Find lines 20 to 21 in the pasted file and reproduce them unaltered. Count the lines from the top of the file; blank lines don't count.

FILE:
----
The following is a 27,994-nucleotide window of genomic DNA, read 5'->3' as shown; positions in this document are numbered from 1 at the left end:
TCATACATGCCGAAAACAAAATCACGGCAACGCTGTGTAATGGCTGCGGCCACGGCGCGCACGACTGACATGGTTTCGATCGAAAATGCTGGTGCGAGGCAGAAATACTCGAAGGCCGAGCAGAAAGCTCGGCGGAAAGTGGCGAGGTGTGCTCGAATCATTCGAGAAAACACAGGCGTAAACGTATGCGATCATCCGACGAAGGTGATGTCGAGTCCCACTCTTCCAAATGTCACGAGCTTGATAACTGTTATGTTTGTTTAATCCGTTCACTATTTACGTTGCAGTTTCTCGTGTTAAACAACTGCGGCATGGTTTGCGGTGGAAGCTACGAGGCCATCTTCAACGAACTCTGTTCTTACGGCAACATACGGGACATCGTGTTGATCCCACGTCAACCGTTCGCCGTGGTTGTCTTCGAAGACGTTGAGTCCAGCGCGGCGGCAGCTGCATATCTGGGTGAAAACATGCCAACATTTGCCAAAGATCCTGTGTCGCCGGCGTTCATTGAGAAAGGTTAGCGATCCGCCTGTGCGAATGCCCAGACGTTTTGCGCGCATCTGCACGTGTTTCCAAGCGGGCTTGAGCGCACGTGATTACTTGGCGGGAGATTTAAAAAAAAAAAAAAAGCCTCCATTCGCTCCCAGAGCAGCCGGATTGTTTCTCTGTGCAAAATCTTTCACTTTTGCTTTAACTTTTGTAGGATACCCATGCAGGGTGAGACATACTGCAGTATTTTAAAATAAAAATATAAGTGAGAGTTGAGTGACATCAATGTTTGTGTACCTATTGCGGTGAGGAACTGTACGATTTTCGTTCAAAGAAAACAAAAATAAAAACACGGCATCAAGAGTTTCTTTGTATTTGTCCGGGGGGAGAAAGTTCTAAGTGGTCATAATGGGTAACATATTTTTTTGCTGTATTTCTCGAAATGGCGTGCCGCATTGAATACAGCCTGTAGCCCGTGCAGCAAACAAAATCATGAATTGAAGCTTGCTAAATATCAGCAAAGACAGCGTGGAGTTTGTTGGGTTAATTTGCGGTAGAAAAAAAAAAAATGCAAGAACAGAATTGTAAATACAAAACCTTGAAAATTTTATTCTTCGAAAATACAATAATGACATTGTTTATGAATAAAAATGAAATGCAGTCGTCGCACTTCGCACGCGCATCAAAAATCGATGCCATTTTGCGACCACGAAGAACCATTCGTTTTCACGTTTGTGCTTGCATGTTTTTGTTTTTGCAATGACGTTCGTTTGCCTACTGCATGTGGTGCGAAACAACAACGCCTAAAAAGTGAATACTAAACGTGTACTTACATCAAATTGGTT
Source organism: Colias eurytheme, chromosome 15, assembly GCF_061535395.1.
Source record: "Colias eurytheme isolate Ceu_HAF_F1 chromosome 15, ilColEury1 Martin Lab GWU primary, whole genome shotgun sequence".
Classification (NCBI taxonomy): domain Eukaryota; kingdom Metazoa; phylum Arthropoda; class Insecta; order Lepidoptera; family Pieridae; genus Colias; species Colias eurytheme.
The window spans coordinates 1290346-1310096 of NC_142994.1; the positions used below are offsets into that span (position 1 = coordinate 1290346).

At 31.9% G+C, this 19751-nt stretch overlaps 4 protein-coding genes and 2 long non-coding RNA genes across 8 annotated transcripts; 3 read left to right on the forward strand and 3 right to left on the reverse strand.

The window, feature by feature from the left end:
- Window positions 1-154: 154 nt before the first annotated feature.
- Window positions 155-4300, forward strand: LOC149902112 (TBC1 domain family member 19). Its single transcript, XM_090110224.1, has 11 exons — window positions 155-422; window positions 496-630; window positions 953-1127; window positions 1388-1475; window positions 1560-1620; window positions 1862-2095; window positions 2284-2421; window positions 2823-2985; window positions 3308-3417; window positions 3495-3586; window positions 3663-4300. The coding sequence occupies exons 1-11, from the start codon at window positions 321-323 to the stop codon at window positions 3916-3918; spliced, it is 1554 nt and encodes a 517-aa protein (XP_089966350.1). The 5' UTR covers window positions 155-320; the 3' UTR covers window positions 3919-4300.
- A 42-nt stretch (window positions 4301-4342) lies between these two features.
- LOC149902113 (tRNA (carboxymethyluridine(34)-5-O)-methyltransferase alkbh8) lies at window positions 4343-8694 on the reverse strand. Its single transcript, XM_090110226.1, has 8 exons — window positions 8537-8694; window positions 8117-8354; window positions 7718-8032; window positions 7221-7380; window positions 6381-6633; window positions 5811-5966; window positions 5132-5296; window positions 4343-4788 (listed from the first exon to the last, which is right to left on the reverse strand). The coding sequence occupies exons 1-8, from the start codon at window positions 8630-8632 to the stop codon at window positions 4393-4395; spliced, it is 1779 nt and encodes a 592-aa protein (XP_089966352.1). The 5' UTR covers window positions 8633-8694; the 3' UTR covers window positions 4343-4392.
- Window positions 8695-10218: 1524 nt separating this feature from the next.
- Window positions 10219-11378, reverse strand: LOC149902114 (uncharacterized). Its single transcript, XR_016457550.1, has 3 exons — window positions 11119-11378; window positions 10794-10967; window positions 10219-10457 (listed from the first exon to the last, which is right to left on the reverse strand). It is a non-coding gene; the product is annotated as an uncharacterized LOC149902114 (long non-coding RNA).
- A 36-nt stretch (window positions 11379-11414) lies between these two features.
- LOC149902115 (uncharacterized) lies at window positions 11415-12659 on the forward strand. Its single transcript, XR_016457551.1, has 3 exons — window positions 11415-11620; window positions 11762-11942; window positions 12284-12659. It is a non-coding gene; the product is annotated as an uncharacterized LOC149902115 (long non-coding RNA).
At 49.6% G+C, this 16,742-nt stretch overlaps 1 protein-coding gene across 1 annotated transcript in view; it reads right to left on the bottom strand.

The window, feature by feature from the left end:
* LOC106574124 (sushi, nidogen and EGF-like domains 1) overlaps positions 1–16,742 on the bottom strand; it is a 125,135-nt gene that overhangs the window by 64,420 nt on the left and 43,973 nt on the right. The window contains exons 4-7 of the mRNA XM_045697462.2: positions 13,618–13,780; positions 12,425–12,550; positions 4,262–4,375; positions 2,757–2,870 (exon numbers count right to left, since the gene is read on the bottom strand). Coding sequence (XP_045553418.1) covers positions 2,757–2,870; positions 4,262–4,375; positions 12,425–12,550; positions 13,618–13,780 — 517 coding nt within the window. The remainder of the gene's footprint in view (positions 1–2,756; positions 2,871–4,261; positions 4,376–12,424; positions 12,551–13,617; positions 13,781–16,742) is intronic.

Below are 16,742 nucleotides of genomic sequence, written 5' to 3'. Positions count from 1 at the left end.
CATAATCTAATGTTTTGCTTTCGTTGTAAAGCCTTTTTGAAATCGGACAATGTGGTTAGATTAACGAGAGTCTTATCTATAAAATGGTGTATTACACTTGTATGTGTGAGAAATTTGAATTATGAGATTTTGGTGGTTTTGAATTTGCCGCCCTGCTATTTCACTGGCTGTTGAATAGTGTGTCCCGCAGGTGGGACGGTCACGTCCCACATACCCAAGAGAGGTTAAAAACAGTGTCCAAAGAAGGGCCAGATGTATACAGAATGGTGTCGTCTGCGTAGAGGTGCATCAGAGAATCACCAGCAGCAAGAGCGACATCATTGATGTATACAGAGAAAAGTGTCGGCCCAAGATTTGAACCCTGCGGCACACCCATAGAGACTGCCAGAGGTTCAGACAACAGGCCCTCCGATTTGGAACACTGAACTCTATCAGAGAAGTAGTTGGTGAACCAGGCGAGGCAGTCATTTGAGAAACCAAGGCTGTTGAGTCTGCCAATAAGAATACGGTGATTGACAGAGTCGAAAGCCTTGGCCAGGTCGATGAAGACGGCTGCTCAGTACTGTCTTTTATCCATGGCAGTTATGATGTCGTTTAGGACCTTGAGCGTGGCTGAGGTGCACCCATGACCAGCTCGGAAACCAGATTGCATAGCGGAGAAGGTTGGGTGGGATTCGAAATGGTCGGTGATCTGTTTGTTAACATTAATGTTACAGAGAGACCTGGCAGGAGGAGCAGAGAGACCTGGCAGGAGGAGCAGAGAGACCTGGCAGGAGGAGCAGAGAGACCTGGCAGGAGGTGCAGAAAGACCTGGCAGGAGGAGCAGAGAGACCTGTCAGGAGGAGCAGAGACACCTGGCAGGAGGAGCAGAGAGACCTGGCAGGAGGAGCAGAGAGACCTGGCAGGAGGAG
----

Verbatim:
Below are 16,742 nucleotides of genomic sequence, written 5' to 3'. Positions count from 1 at the left end.
CATAATCTAATGTTTTGCTTTCGTTGTAAAGCCTTTTTGAAATCGGACAATGTGGTTAGATTAACGAGAGTCTTATCTATAAAATGGTGTATTACACTTGTATGTGTGAGAAATTTGAATTATGAGATTTTGGTGGTTTTGAATTTGCCGCCCTGCTATTTCACTGGCTGTTGAATAGTGTGTCCCGCAGGTGGGACGGTCACGTCCCACATACCCAAGAGAGGTTAAAAACAGTGTCCAAAGAAGGGCCAGATGTATACAGAATGGTGTCGTCTGCGTAGAGGTGCATCAGAGAATCACCAGCAGCAAGAGCGACATCATTGATGTATACAGAGAAAAGTGTCGGCCCAAGATTTGAACCCTGCGGCACACCCATAGAGACTGCCAGAGGTTCAGACAACAGGCCCTCCGATTTGGAACACTGAACTCTATCAGAGAAGTAGTTGGTGAACCAGGCGAGGCAGTCATTTGAGAAACCAAGGCTGTTGAGTCTGCCAATAAGAATACGGTGATTGACAGAGTCGAAAGCCTTGGCCAGGTCGATGAAGACGGCTGCTCAGTACTGTCTTTTATCCATGGCAGTTATGATGTCGTTTAGGACCTTGAGCGTGGCTGAGGTGCACCCATGACCAGCTCGGAAACCAGATTGCATAGCGGAGAAGGTTGGGTGGGATTCGAAATGGTCGGTGATCTGTTTGTTAACATTAATGTTACAGAGAGACCTGGCAGGAGGAGCAGAGAGACCTGGCAGGAGGAGCAGAGAGACCTGGCAGGAGGAGCAGAGAGACCTGGCAGGAGGTGCAGAAAGACCTGGCAGGAGGAGCAGAGAGACCTGTCAGGAGGAGCAGAGACACCTGGCAGGAGGAGCAGAGAGACCTGGCAGGAGGAGCAGAGAGACCTGGCAGGAGGAG